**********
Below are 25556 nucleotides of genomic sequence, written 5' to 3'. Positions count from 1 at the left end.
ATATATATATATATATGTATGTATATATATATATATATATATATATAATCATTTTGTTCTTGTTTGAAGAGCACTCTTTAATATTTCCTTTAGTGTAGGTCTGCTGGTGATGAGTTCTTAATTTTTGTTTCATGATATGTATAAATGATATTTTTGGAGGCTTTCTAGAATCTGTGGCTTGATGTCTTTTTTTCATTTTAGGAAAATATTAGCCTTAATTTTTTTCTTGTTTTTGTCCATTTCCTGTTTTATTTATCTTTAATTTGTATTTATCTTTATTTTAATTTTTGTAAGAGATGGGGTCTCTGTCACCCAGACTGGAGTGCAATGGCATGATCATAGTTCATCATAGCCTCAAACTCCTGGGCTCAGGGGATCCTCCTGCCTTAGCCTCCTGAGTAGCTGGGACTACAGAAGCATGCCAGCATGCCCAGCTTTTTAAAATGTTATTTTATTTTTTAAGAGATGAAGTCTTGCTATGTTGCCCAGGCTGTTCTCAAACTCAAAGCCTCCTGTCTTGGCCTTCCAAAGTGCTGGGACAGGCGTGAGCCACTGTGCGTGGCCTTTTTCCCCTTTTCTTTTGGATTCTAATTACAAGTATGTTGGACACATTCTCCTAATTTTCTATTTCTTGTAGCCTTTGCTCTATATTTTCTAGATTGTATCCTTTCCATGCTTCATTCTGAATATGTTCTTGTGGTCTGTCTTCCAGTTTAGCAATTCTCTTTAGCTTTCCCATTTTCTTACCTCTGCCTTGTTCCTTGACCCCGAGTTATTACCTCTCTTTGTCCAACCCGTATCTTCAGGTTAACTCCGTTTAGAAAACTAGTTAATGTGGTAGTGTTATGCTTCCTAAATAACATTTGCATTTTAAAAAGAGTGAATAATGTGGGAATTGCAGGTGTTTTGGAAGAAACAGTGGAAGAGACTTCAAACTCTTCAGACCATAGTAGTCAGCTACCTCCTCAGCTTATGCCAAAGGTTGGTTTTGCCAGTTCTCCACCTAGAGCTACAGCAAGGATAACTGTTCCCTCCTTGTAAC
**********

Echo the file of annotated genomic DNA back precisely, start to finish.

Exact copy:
Below are 25556 nucleotides of genomic sequence, written 5' to 3'. Positions count from 1 at the left end.
ATATATATATATATATGTATGTATATATATATATATATATATATATAATCATTTTGTTCTTGTTTGAAGAGCACTCTTTAATATTTCCTTTAGTGTAGGTCTGCTGGTGATGAGTTCTTAATTTTTGTTTCATGATATGTATAAATGATATTTTTGGAGGCTTTCTAGAATCTGTGGCTTGATGTCTTTTTTTCATTTTAGGAAAATATTAGCCTTAATTTTTTTCTTGTTTTTGTCCATTTCCTGTTTTATTTATCTTTAATTTGTATTTATCTTTATTTTAATTTTTGTAAGAGATGGGGTCTCTGTCACCCAGACTGGAGTGCAATGGCATGATCATAGTTCATCATAGCCTCAAACTCCTGGGCTCAGGGGATCCTCCTGCCTTAGCCTCCTGAGTAGCTGGGACTACAGAAGCATGCCAGCATGCCCAGCTTTTTAAAATGTTATTTTATTTTTTAAGAGATGAAGTCTTGCTATGTTGCCCAGGCTGTTCTCAAACTCAAAGCCTCCTGTCTTGGCCTTCCAAAGTGCTGGGACAGGCGTGAGCCACTGTGCGTGGCCTTTTTCCCCTTTTCTTTTGGATTCTAATTACAAGTATGTTGGACACATTCTCCTAATTTTCTATTTCTTGTAGCCTTTGCTCTATATTTTCTAGATTGTATCCTTTCCATGCTTCATTCTGAATATGTTCTTGTGGTCTGTCTTCCAGTTTAGCAATTCTCTTTAGCTTTCCCATTTTCTTACCTCTGCCTTGTTCCTTGACCCCGAGTTATTACCTCTCTTTGTCCAACCCGTATCTTCAGGTTAACTCCGTTTAGAAAACTAGTTAATGTGGTAGTGTTATGCTTCCTAAATAACATTTGCATTTTAAAAAGAGTGAATAATGTGGGAATTGCAGGTGTTTTGGAAGAAACAGTGGAAGAGACTTCAAACTCTTCAGACCATAGTAGTCAGCTACCTCCTCAGCTTATGCCAAAGGTTGGTTTTGCCAGTTCTCCACCTAGAGCTACAGCAAGGATAACTGTTCCCTCCTTGTAAC